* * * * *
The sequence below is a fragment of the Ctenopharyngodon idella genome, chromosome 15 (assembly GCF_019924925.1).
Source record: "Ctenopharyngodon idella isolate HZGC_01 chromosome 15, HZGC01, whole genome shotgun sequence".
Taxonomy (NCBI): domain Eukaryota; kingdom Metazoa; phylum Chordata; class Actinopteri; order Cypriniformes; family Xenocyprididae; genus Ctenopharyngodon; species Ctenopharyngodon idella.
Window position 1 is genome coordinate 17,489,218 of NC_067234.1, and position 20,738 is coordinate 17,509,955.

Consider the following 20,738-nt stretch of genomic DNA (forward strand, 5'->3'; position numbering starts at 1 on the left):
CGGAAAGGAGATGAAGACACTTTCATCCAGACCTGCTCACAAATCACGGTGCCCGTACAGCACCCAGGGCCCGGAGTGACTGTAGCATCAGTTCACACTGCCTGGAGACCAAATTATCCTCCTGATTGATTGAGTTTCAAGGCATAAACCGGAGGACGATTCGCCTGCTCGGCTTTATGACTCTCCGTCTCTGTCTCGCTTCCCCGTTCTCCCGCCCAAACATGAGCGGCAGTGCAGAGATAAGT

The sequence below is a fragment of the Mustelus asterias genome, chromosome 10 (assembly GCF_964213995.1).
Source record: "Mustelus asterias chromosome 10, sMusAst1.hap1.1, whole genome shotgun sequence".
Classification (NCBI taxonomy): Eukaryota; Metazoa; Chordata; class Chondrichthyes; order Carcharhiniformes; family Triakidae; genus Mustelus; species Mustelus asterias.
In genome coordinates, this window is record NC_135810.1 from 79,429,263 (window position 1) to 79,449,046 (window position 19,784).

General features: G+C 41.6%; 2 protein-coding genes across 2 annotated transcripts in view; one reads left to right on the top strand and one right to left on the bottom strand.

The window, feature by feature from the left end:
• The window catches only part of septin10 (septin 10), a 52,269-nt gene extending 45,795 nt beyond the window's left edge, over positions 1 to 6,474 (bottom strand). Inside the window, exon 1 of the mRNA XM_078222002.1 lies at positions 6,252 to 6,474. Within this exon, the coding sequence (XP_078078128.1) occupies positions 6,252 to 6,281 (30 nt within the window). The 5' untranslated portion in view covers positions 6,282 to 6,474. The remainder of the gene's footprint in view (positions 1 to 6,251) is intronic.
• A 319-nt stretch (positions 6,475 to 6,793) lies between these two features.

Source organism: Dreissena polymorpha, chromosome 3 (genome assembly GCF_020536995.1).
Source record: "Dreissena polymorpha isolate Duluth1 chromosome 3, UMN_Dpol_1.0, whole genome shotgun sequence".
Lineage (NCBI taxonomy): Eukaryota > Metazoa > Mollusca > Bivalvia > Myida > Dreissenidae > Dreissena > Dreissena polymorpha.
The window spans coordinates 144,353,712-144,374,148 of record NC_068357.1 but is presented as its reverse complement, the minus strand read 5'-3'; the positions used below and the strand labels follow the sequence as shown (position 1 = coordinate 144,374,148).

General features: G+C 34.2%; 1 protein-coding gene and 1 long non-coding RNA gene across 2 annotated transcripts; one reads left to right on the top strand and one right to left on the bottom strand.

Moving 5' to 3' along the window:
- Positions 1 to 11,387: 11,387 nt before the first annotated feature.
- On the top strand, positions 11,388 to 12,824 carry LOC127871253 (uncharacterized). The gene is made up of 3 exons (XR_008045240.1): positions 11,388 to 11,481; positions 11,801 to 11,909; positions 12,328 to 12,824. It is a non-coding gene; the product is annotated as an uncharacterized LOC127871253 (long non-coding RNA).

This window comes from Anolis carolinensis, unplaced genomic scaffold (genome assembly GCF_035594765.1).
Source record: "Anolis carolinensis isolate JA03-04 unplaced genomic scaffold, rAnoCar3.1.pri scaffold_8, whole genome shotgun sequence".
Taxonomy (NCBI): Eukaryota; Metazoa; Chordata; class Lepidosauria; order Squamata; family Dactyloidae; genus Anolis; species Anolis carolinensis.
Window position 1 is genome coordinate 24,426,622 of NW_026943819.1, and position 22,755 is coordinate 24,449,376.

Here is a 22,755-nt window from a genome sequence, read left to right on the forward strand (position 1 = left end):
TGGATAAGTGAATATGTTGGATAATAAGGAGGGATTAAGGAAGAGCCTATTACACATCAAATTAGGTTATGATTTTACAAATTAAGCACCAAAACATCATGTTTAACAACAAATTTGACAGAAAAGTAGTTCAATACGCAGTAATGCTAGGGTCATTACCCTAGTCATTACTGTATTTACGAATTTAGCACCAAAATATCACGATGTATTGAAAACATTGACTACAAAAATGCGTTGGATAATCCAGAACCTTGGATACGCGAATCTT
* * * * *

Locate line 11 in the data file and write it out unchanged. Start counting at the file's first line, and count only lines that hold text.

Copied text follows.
General features: G+C 41.6%; 2 protein-coding genes across 2 annotated transcripts in view; one reads left to right on the top strand and one right to left on the bottom strand.